Stock Report: WEC 48

By Mike Fridley Apr 25, 2010

Dave Mandel/

The WEC’s first pay-per-view effort is in the books.

Here’s a look at whose stock notably went up and those that held or lost ground Saturday in Sacramento, Calif.

Stock Up

Jose Aldo: Like his game plan or not, Aldo painted a modern-day work of art on Faber’s left leg. After a rough few weeks for MMA fans, it would have been nice to see one of the sport’s sharpest athletes go for broke, but you can’t penalize Aldo for playing it cool against a former champion known for short bursts of fight-changing energy.

Benson Henderson: We’re witnessing the birth of a star in this young man. Like many, I was expecting another 25-minute war and an ultra-tight decision, but Henderson had plans of his own. The lightweight champion looked as smooth as ever on the feet and in the clinch before making his challenger cry uncle in one of the quickest guillotine taps you’ll see. Next for the champ? Another quick title defense and perhaps a slot in the top 10 rankings.

Manny Gamburyan: Who saw that coming? He looked as stiff as a robot for 90 seconds and then flat-out laid the wood to Mike Thomas Brown. Following a 3-0 start with the promotion and a “TUF” pedigree with obvious fan familiarity, could Gamburyan be next in line for Jose Aldo?

Scott Jorgensen: Recovered from a shaky first round to beat on Antonio’s Banuelos’ sinus cavities for the next 10 minutes. Jorgensen has steamrolled his last four opponents. With his trusty jab, the Boise native jumped in line with Joseph Benavidez as a worthy challenger for Dominick Cruz’s 135-pound title.

Shane Roller: Made it look incredibly easy against a quality opponent in Anthony Njokuani. The three-time All-American wrestler at Oklahoma State has now won three straight bouts in the WEC and his last two by rear-naked choke.

Chad Mendes: The undefeated prospect looked phenomenal in his slick submission catch of Anthony Morrison. Now 7-0 and the winner of two WEC bouts, it’s safe to say that Mendes is on the cusp of a big push in the featherweight division.

Anthony Pettis: This guy looks more fluid with each bout, which differs from the norm in this up-and-down sport we love. However, Pettis must improve his wrestling if he plans on competing with the upper tier of athletes at 155.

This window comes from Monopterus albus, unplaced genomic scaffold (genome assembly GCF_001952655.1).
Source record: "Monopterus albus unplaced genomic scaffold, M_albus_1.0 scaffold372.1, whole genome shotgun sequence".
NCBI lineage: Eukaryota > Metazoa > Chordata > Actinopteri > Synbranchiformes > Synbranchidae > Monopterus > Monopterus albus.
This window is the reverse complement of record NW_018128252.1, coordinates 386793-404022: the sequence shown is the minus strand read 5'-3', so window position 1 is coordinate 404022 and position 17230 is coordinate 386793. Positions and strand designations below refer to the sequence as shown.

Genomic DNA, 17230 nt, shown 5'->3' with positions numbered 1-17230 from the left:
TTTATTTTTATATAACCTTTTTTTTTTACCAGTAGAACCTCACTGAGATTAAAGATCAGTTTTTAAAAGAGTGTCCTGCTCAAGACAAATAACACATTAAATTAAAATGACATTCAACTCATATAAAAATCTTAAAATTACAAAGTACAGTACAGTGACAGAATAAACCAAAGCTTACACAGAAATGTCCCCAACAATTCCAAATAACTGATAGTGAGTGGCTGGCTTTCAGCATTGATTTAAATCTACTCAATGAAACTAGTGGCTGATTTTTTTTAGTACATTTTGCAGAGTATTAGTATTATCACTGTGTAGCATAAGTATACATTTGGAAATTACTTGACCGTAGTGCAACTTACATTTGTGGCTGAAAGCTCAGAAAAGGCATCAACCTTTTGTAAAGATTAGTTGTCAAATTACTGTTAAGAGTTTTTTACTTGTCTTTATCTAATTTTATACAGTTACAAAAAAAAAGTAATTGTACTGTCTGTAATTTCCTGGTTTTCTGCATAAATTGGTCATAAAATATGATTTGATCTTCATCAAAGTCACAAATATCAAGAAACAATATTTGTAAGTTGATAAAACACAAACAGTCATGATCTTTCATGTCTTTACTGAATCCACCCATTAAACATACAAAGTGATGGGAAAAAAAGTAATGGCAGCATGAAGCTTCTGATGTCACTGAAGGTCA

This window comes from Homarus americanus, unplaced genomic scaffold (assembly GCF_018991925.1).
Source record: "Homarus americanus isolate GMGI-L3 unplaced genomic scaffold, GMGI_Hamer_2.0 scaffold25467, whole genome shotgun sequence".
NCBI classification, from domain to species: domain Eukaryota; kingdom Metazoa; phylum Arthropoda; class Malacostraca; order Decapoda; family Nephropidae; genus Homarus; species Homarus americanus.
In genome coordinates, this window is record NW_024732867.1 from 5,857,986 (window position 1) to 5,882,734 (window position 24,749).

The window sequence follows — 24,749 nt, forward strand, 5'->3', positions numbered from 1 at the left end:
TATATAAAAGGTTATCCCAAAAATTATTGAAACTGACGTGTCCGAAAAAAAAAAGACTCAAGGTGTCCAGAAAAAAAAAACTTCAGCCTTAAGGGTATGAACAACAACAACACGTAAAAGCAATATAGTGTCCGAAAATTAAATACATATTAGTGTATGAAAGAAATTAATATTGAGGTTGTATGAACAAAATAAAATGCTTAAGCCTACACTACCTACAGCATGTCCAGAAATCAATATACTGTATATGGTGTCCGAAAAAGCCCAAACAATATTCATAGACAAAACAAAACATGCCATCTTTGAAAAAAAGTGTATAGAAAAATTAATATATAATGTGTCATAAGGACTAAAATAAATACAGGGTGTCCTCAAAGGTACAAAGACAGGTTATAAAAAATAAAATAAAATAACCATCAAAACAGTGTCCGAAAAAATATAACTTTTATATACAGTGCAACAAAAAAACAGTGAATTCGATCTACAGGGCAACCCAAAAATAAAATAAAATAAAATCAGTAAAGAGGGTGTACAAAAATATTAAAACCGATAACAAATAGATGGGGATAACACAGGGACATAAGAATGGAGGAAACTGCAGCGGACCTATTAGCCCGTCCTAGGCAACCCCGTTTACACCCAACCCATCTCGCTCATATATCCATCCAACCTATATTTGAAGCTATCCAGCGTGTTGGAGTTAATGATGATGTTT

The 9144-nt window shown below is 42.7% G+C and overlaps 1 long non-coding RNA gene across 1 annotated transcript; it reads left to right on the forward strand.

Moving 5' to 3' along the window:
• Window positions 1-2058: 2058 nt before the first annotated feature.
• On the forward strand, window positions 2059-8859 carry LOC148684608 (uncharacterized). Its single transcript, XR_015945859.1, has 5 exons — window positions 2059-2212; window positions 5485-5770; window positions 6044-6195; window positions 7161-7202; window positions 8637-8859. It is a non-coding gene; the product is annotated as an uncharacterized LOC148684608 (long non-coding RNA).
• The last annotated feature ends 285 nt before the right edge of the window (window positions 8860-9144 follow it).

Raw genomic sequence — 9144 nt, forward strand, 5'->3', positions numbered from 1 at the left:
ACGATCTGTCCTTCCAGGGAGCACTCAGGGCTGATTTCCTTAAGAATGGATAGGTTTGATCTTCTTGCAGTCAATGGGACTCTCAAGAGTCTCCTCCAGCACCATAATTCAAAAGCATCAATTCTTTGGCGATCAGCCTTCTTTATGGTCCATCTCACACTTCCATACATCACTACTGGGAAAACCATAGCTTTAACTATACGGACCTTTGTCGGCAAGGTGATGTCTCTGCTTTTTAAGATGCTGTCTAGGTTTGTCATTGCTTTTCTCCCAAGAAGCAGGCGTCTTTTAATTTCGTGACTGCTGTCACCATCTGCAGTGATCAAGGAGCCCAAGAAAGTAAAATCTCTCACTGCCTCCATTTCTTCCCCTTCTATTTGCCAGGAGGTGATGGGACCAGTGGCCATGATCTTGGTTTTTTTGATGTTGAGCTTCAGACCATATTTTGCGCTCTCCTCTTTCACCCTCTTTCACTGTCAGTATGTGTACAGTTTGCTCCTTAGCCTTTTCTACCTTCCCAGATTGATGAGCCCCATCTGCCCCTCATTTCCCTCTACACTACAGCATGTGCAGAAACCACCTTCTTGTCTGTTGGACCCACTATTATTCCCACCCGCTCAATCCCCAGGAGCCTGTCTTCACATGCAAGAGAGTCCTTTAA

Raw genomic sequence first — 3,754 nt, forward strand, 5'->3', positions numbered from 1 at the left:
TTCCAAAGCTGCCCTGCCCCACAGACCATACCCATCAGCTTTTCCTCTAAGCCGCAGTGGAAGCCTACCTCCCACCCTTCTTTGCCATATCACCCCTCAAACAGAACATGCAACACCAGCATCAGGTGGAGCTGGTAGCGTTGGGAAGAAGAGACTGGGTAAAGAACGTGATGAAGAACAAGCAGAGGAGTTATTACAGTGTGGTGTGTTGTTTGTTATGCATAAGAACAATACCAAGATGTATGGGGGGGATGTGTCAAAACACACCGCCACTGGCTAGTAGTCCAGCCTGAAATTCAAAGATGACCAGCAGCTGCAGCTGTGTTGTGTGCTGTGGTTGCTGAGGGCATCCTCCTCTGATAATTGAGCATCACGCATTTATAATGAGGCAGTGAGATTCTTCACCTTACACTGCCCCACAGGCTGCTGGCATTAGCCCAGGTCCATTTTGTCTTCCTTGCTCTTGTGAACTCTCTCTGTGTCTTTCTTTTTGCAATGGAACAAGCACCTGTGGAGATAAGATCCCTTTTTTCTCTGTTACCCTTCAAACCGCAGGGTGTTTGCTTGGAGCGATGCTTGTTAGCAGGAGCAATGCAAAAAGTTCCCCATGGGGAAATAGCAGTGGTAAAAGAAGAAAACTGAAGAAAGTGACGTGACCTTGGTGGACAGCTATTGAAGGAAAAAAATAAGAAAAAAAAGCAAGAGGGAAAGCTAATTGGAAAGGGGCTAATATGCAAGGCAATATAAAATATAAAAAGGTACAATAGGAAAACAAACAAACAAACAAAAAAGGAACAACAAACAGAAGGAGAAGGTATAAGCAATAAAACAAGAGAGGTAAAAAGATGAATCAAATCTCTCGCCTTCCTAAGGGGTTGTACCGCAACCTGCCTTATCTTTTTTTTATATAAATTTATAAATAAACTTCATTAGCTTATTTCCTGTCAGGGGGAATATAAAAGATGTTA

Tyler Toner: Made the most of his trip to the major leagues with an impressive and violent finish of the highly regarded Brandon Visher. How did Strikeforce let this prospect go after just one successful bout?


Urijah Faber: “The California Kid” hung tough against the best 145 pounder in the world, hands down. Faber showed a ton of heart in getting back to his feet to answer Aldo’s call. He’ll be back better than ever.

Leonard Garcia: Got hunted and beat on for three rounds, yet still left the arena with a win. It’d be hard to claim robbery in a slugfest of that magnitude, but one would like to have seen the judges recognize who was in control. Despite the decision, Garcia always comes to bang. Respect him for that.

Chan Sung Jung: Won 30-27 on all three scorecards. Deserves a televised followup from his impressive WEC debut. He’ll get it, too.

Stock Down

Mike Thomas Brown: The man that looked unbeatable at 145 has now dropped two of his last three in shocking fashion. He was a big favorite that got a little sloppy tonight in Sactown. Brown is sure to exit the pound-for-pound rankings as a result.

Donald Cerrone: Much like Brown, Cerrone has dropped two of three. With his potential on the feet and on the floor, did this seem possible a year ago? I’d argue not. I would argue that Cerrone is still an amazing prospect, however, so don’t line up to bet against him in his next bout.

Alex Karalexis: Looked even more one dimensional than usual in an uninspiring whooping on the feet and in the guard of Pettis. It’s back to the drawing board for the gatekeeper of the WEC lightweight division.

Anthony Njokuani: Had absolutely nothing to offer Roller on the heels of three straight knockouts over respected opponents. Is 0-2 against elite grapplers in Roller and Henderson, losing both by first-round submission.
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